So it makes me wonder how meaningful these GT statistics we see every year are. $X raised on a certain day, but is this making an impact for the people the org serves?
Brilliant! And such a great discussion! Thank you so much.
What a relief! There are two things that drive me crazy about the last three months of the year, and they are the frenzy over year-end giving in general, and Giving Tuesday. Ugh. Both of these represent a trend I deplore. The first is “get people to give to charities before the end of the year for tax purposes.” Well, that’s bogus (the laws for charitable deductions have changed so only those who give megabucks can benefit). And the second is everything Nikkia says in her brilliant article.
Here’s the deal. If you run a nonprofit (or you fundraise for one), then things are pretty simple – you have to raise money all the time. There is NO time you don’t need money. So frenzies over particular giving days or artificial hype over year-end giving are counter-productive. I love Nikkia’s examples of those who have bucked the trend and prospered.
Great job, Nikkia!
Oh yes! Thank you, Nikkia!!!
I agree with the previous comments and it is so good to hear and think about alternatives. Thank you for this information. I am looking forward to more ideas and I am looking for how I can contribute to help make this concept grow in our organization and in other communities.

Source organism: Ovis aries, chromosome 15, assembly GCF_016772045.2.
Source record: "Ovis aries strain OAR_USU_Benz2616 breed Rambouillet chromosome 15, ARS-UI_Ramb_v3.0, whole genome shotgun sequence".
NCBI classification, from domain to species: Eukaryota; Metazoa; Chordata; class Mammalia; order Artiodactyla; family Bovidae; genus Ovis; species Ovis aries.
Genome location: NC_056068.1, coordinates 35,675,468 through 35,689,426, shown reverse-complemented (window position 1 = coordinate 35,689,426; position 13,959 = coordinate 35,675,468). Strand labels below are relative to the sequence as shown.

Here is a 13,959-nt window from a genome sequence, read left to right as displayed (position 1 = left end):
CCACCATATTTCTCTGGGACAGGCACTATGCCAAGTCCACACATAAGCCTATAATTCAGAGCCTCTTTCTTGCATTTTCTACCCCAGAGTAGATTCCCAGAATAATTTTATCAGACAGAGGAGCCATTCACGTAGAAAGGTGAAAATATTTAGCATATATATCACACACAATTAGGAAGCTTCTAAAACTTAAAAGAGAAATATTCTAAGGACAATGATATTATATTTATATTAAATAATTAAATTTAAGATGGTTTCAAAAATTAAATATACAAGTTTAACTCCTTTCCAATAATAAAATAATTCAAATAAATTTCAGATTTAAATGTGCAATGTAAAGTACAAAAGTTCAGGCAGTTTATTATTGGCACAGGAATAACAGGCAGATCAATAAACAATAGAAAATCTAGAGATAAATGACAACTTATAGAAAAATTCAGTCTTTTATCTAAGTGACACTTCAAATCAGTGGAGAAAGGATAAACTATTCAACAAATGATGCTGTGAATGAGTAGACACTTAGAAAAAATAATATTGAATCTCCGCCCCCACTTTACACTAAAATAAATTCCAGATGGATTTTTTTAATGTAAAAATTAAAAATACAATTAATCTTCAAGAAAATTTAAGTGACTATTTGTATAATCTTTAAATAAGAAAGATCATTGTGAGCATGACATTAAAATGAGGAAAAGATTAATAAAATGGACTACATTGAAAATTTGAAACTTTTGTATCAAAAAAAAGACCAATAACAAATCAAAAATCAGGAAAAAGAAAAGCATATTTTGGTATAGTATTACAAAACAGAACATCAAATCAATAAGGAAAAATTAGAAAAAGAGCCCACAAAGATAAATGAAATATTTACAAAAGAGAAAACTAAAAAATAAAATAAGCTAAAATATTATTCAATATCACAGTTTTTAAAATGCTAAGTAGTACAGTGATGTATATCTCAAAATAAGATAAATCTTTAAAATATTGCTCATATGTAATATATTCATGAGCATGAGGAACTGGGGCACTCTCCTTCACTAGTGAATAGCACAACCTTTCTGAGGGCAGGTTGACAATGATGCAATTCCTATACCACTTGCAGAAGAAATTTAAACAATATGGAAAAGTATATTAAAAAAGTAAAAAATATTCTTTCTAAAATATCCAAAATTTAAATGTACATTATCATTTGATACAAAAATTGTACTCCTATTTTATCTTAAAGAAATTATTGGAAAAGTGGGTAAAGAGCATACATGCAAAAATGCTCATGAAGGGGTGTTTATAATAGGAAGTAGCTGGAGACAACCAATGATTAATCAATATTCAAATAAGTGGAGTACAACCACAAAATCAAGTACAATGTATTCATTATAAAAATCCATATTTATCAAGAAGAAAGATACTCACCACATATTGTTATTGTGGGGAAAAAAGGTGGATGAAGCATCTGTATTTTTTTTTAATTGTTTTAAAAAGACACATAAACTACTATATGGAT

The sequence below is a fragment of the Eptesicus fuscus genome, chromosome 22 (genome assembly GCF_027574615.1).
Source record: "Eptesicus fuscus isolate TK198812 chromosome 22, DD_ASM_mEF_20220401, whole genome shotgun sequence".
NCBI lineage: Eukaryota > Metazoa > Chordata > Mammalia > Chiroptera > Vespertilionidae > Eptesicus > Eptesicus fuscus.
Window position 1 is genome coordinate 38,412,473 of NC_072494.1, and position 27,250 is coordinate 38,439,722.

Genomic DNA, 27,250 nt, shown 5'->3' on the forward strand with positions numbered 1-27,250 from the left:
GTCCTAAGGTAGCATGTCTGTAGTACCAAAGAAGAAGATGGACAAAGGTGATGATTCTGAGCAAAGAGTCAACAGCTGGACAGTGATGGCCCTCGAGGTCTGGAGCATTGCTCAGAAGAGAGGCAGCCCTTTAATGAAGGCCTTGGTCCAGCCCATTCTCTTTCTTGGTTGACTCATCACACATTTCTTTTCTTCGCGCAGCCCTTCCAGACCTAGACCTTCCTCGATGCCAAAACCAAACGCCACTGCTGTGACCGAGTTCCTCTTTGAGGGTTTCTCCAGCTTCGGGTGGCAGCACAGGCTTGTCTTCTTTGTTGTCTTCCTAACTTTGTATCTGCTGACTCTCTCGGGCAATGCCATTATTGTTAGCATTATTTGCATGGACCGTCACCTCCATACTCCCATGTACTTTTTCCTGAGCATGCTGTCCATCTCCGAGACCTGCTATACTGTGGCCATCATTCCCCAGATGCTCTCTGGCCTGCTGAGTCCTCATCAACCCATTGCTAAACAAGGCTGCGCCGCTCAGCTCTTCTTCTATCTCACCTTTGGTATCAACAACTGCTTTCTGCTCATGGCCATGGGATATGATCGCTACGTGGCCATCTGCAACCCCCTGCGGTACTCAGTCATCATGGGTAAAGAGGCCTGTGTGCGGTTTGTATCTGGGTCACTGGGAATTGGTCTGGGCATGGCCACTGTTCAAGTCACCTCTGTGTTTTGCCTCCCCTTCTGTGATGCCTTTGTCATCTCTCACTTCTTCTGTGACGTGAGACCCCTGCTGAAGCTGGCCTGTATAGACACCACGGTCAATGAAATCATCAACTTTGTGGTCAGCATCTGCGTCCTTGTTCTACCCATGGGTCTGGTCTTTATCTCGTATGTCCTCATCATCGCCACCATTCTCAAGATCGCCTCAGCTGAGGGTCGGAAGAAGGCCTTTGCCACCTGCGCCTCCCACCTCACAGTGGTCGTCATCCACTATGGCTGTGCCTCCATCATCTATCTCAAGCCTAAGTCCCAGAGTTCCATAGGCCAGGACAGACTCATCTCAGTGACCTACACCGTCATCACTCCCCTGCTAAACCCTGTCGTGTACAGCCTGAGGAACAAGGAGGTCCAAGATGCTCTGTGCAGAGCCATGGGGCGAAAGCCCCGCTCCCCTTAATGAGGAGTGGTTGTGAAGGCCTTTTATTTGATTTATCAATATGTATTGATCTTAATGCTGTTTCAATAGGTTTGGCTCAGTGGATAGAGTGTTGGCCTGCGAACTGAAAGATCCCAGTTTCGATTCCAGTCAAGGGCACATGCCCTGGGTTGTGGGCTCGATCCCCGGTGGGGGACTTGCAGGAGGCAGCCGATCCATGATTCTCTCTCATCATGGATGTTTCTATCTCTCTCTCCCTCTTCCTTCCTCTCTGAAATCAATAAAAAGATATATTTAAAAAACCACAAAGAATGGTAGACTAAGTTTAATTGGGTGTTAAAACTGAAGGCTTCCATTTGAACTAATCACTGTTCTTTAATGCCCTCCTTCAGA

This is so incredibly helpful. I was thinking of just sending out 1 eblast and 1 social post. Minimal effort since it doesn’t seem worth it to put too much effort into it. You really made me think that I should re-think how I approach Giving Tuesday by using our space to highlight other orgs, etc. Thank you!!
THANK YOU! I have been struggling with what place if any, Giving Tuesday has at my organization. This article made me feel not so alone and also gave me some great ideas about how to move forward.
This. So. Much. This. I will be sharing this article with my non-profit clients in the Montreal / Tio’ta:ke area, Québec, Canada / Turtle Island. I’ve been coaching small to medium sized non-profits on fundraising and have been cautioning them against getting too swept up in the hype surrounding Giving Tuesday. From my experience, the return and “feels” surrounding building your own grassroots campaign (that is more than a day long) is a WAY better investment!
Love this! Another alternative: channel those efforts into a local giving day in your community, and use it to deepen community engagement and donor relationship stewardship.
Super interesting and something I will share with our development staff. I feel like this is what we’ve all been waiting for–general consensus that we need a different approach to this day.
This is perfect, GIving Tuesday is my least favorite thing. Saying that, we have a regional Giving Tuesday that is run by groups that give key funding to one of our programs. We participate because of this, but my approach is to load five or six social media posts for the month and our development director sends out emails to donors in the area. Minimal time commitment for the same results!
Thank you for this!! Well said. It was a lot of what I was feeling. Great job!!